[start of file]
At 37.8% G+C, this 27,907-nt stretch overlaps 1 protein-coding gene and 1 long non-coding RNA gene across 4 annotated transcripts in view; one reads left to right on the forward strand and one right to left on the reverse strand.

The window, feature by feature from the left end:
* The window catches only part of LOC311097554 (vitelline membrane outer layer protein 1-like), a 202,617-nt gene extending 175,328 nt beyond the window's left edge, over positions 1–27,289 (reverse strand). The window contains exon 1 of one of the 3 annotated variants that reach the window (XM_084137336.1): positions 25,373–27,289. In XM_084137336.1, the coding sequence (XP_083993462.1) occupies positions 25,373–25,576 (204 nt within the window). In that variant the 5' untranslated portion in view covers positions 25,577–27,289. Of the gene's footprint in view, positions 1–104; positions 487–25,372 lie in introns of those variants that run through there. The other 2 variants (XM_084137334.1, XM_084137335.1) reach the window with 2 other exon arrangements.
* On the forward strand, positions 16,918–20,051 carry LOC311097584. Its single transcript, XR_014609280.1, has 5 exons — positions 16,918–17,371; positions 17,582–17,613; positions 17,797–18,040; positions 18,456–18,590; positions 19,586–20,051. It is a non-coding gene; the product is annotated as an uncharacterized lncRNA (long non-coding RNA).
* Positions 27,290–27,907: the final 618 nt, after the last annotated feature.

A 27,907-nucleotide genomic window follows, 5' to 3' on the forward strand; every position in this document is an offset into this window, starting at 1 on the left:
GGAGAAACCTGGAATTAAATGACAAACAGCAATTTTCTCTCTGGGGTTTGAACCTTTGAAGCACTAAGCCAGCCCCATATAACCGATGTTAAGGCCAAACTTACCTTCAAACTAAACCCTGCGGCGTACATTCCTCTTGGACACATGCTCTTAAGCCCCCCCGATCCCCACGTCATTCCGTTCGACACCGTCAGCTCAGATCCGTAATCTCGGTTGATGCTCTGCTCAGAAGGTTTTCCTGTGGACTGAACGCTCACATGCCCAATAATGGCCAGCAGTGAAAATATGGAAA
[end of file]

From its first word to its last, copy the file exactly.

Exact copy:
At 37.8% G+C, this 27,907-nt stretch overlaps 1 protein-coding gene and 1 long non-coding RNA gene across 4 annotated transcripts in view; one reads left to right on the forward strand and one right to left on the reverse strand.

The window, feature by feature from the left end:
* The window catches only part of LOC311097554 (vitelline membrane outer layer protein 1-like), a 202,617-nt gene extending 175,328 nt beyond the window's left edge, over positions 1–27,289 (reverse strand). The window contains exon 1 of one of the 3 annotated variants that reach the window (XM_084137336.1): positions 25,373–27,289. In XM_084137336.1, the coding sequence (XP_083993462.1) occupies positions 25,373–25,576 (204 nt within the window). In that variant the 5' untranslated portion in view covers positions 25,577–27,289. Of the gene's footprint in view, positions 1–104; positions 487–25,372 lie in introns of those variants that run through there. The other 2 variants (XM_084137334.1, XM_084137335.1) reach the window with 2 other exon arrangements.
* On the forward strand, positions 16,918–20,051 carry LOC311097584. Its single transcript, XR_014609280.1, has 5 exons — positions 16,918–17,371; positions 17,582–17,613; positions 17,797–18,040; positions 18,456–18,590; positions 19,586–20,051. It is a non-coding gene; the product is annotated as an uncharacterized lncRNA (long non-coding RNA).
* Positions 27,290–27,907: the final 618 nt, after the last annotated feature.

A 27,907-nucleotide genomic window follows, 5' to 3' on the forward strand; every position in this document is an offset into this window, starting at 1 on the left:
GGAGAAACCTGGAATTAAATGACAAACAGCAATTTTCTCTCTGGGGTTTGAACCTTTGAAGCACTAAGCCAGCCCCATATAACCGATGTTAAGGCCAAACTTACCTTCAAACTAAACCCTGCGGCGTACATTCCTCTTGGACACATGCTCTTAAGCCCCCCCGATCCCCACGTCATTCCGTTCGACACCGTCAGCTCAGATCCGTAATCTCGGTTGATGCTCTGCTCAGAAGGTTTTCCTGTGGACTGAACGCTCACATGCCCAATAATGGCCAGCAGTGAAAATATGGAAA